The main word of advice here is to not try to do a new project by quitting your job. Start slow and work when you have open time in your weekly schedule, and then build from there.

    5. Or if you're in a position to do so, ask for a raise.

    Man in a meeting with his boss
    Sdi Productions / Getty Images

    Douglas also believes in getting a raise at your job. Although this is a science in itself, the answer is automatically no if you don’t ask. 

    Douglas says, “Know your worth. Take time to understand what your time and talent are worth in case you need to approach your employer and ask for a raise. Speaking with recruiters and understanding your employment market can teach you a lot.” Not sure where to start? You might like these negotiation tips that people say helped them ask for a raise and get it.

    6. Read a personal finance book to learn more about money.

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    And Erin has another recommended money goal! This is something that all of us can do literally right now — read one book about personal finance. And what’s great is, “You don’t even have to spend money to do this. Just check out your local library.” 

    Often times the hardest part about getting started with saving, tackling debt, or investing is lack of education. What’s great is that smart experts in the personal finance space have written countless books on these subjects, and you can get them at a low cost (or even for free as Erin mentions).

    Or if books aren't your thing, download a finance podcast or check out one of these money documentaries.

    7. Look into cryptocurrencies.

    Ersinkisacik / Getty Images/iStockphoto

    Cryptocurrencies have picked up steam over the past three years, with more news coverage and retail investors entering the scene. Although none of the experts I interviewed mentioned anything about crypto, I believe it is a budding asset class that you should at least be aware of. You might start experimenting by opening up a digital wallet and playing around with small amounts of cash to get a feel for it.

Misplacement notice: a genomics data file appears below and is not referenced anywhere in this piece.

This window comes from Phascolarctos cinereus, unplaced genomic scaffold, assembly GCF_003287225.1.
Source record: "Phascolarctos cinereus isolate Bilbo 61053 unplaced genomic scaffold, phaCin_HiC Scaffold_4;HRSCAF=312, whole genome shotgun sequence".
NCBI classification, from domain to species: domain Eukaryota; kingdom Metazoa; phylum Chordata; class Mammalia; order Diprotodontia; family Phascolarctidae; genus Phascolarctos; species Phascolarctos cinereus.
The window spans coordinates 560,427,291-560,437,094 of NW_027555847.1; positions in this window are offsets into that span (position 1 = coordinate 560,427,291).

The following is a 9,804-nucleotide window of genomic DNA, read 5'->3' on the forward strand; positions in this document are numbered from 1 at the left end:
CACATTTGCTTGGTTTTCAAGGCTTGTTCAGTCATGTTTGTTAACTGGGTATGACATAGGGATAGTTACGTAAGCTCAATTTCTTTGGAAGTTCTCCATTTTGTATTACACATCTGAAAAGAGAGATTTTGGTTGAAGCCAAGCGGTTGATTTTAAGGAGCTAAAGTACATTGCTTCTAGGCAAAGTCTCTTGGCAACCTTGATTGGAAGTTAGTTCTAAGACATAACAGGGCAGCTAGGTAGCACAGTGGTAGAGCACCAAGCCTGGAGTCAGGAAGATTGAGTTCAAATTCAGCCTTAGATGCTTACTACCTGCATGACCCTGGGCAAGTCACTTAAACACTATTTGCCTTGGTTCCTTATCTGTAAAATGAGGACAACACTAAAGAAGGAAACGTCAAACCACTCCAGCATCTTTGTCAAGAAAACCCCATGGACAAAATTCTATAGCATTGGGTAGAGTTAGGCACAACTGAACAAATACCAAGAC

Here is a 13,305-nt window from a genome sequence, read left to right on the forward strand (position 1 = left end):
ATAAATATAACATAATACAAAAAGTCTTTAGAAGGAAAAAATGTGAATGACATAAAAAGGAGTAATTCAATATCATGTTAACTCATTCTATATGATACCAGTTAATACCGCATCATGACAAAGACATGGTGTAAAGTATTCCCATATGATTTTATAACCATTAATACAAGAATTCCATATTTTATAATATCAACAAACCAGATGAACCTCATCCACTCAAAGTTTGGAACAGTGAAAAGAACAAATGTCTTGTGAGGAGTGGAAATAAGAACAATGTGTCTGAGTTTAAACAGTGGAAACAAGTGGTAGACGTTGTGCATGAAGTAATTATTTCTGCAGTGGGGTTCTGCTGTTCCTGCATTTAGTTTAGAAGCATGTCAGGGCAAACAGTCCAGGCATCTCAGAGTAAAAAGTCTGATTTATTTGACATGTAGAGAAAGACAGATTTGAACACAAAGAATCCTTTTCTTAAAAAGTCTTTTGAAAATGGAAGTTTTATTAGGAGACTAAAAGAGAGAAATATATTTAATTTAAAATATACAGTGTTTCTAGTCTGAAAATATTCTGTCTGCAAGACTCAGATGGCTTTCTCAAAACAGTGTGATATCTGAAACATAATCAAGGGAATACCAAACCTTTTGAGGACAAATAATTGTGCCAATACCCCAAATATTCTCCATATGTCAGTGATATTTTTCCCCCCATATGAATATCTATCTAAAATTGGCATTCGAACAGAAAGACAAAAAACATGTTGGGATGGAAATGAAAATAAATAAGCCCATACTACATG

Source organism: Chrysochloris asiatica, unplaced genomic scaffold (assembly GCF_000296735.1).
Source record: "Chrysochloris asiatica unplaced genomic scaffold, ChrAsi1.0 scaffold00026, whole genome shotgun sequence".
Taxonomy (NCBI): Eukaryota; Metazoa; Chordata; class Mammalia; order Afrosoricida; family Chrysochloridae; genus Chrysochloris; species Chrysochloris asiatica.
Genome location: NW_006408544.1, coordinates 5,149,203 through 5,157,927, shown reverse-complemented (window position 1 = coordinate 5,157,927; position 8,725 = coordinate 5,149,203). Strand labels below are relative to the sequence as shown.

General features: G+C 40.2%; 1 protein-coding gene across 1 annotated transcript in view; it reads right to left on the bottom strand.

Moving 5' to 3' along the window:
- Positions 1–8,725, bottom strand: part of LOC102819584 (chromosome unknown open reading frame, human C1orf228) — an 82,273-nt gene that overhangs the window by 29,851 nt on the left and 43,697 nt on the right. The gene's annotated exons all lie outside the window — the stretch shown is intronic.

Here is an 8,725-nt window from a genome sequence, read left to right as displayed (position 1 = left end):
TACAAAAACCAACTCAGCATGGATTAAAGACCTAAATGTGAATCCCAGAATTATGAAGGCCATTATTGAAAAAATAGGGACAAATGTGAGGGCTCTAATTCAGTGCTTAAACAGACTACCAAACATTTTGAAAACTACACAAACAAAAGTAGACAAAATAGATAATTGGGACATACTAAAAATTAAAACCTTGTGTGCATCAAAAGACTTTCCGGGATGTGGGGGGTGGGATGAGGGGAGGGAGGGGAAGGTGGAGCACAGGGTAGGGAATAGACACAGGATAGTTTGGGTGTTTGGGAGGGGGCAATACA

The crypto community is also very active on Twitter, and most experts have a ton of resources you can learn from on the platform. Just make sure that as you are doing your research, you avoid any scams that may come your way.

    8. Set actionable savings goals, and create a budget you can stick to.

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    What’s the key to saving money? Erin says it's having a specific time period and a specific amount you want to achieve. “There’s a big difference between 'I want to save $1,000' and 'I want to save $1,500 in six months.' The former isn’t actionable. The latter gives you a timeline, which means you know you need to save $250 a month to achieve the goal.”

    9. If your finances are stable, create a goal for giving.

    Person donating a box of goods to their community
    Newsday Llc / Newsday via Getty Images

    If you’re already in a good place financially and/or you want to get the whole family involved in a money goal, consider setting some cash aside to give back to your community. Donating your money is a great way to teach kids the value of a dollar by showing them its impact on those less fortunate than they are. 

    Additionally, money experts like Tony Robbins mention that giving away money is one the best ways to experience joy. Instilling that kind of philosophy in kids at a young age definitely has only upsides.

    10. Finally, consider investing in real estate.

    Woman touring a home with a real estate agent
    Christinne Muschi / Reuters

    One last comment that stood out to me is one that Douglas mentioned, “Master your cash flow. Nothing gives you greater control over your financial life than knowing exactly where your money is going. It’s more than budgeting. It’s understanding where your money actually went and your behavior.”

    And what better way to master your cash flow than to get involved in an asset class that revolves around specifically that? I’m talking about real estate investing.

    Now you can take two approaches to this. You can try buying foreclosed multi-family homes and then refurbish them, get tenants, and just maintain the property. Or you can go about researching Real Estate Investment Trusts (REITs) and investing in those to expand your portfolio. Either way, real estate is an asset class that isn’t going away, and getting your hands dirty and learning about this side of investing is definitely something to consider.

    And here’s a bonus: I asked each financial expert about financial resolutions they’ve completed in the past!

    Golden Globes / Via Giphy / giphy.com

    It was cool to see that each expert had their own goals that they successfully completed (and some unique perspectives on their own resolutions too). Douglas actually doesn’t like New Year’s resolutions because he wants to continuously improve his financial picture. “Self-improvement is ongoing and continual throughout the year.”

    Whereas Erin successfully maxed out her retirement fund for the past two years — ensuring she stays ahead of the game for her financial future. And Jannese’s biggest goal was to quit her job and go full time on her business this year — which she did! 

    Now it's your turn: What are some financial resolutions you’re setting for yourself in 2022? Share your goals, and cheer each other on in the comments.